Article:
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Why does one have to prove that the limit below exists, in order to prove the prime number theorem? $$ \lim_{x \rightarrow \infty} \frac{\psi(x)}{x} $$ Doesn't the fact that the Chebyshev function is monotonic imply that it does exist? If it doesn't then how does one prove that the limit exists? How would I even try to figure out what the limit superior and inferior are?

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Explain your notation. What is $\psi (x)$ here? Is it Chebyshev function? – glebovg Nov 13 '12 at 0:10
${e^x}$ is monotone but ${\lim _{x \to \infty }}{e^x}/x = \infty$. – glebovg Nov 13 '12 at 0:29
Chebyshev function is not continuous, so lim sup and lim inf are not defined here. – glebovg Nov 13 '12 at 0:38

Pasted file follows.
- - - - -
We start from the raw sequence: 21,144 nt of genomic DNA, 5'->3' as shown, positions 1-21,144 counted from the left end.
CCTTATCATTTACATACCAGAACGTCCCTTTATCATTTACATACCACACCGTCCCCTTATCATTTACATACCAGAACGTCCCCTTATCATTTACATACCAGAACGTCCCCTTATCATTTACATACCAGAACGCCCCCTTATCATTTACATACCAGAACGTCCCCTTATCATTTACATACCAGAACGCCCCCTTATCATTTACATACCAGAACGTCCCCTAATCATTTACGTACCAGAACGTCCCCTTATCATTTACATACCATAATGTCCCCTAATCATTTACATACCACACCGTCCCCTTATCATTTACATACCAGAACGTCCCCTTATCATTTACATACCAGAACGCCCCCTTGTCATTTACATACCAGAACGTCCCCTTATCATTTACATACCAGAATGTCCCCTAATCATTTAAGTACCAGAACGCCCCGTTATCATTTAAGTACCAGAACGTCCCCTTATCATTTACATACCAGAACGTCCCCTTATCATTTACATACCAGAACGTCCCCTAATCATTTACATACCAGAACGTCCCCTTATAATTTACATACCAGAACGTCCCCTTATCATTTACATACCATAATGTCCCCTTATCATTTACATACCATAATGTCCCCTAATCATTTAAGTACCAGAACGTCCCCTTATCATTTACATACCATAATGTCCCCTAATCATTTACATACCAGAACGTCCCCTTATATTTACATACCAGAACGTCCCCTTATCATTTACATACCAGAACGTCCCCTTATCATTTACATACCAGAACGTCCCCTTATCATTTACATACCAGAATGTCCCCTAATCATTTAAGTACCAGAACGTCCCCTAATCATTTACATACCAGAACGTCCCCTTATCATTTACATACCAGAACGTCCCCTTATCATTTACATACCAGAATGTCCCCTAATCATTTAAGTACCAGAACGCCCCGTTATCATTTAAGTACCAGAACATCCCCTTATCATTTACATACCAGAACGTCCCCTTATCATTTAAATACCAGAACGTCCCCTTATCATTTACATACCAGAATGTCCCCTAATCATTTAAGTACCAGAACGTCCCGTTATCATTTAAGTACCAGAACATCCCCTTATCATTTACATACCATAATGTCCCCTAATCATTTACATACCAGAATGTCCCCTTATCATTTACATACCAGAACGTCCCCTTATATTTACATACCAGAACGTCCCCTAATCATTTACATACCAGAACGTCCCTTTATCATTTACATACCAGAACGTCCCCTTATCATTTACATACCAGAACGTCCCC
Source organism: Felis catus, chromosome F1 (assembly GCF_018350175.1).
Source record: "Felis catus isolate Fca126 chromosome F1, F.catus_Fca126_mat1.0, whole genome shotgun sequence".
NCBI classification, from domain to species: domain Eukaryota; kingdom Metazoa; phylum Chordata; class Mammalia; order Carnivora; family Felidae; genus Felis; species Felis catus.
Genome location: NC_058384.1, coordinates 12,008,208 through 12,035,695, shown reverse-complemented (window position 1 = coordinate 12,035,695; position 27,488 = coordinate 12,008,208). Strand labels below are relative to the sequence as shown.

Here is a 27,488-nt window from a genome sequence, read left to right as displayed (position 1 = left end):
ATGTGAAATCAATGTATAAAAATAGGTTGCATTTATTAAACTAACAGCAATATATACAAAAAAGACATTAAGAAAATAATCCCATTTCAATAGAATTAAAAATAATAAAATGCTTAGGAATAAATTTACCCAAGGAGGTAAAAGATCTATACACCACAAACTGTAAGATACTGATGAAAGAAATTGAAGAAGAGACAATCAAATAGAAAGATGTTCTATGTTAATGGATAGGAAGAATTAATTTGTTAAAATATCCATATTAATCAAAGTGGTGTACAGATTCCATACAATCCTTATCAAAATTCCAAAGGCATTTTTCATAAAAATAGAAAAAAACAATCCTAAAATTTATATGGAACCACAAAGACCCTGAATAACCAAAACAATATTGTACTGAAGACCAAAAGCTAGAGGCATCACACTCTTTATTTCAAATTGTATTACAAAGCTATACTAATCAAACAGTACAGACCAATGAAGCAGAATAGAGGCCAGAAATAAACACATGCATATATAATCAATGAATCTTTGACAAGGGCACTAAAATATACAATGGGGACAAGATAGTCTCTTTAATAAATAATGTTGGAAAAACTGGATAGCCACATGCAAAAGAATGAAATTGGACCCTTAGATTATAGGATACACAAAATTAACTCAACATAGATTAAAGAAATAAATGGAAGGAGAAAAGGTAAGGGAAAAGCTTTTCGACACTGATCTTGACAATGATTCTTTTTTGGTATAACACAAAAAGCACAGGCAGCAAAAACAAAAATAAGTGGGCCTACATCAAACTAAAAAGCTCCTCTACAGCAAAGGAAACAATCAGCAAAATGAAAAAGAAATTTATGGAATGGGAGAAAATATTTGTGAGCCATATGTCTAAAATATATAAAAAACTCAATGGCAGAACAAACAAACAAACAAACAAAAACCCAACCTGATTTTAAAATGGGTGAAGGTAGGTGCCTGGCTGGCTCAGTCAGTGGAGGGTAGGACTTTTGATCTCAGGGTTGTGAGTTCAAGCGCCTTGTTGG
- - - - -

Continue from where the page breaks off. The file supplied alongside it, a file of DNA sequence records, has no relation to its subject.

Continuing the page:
@glebovg: they may be $+\infty$ or $-\infty$, but $\limsup$ and $\liminf$ always exist. – robjohn Nov 13 '12 at 0:40

Apparently there is an upper bound for the ratio known, see CHEBYSHEV SECOND

Next, I found a simple formula, $$ f(x) = \left( 3 + \cos (\log x) \right) \, x \; \; \; \mbox{for} \; \; x \geq 1 $$ which is monotonic (take the derivative) but for which $f(x) / x$ has no limit as $x \rightarrow \; +\infty.$

Finally, if you are serious about this, what you want is Hardy and Wright, chapter 22. Theorem 414 on page 341 (of the paperback fifth edition) just says that your ratio has an upper bound and a lower bound for $x \geq 2.$ I think Chebyshev proved that much, but they do not say and they say so in the Chapter Notes on page 373. The Prime Number Theorem itself is Theorem 434 on page 362, the proof is completed by the middle of page 367.

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Yes, Chebyshev is the one who proved an upper bound and a (positive!) lower bound for the ratio in question. – Greg Martin Nov 13 '12 at 1:15

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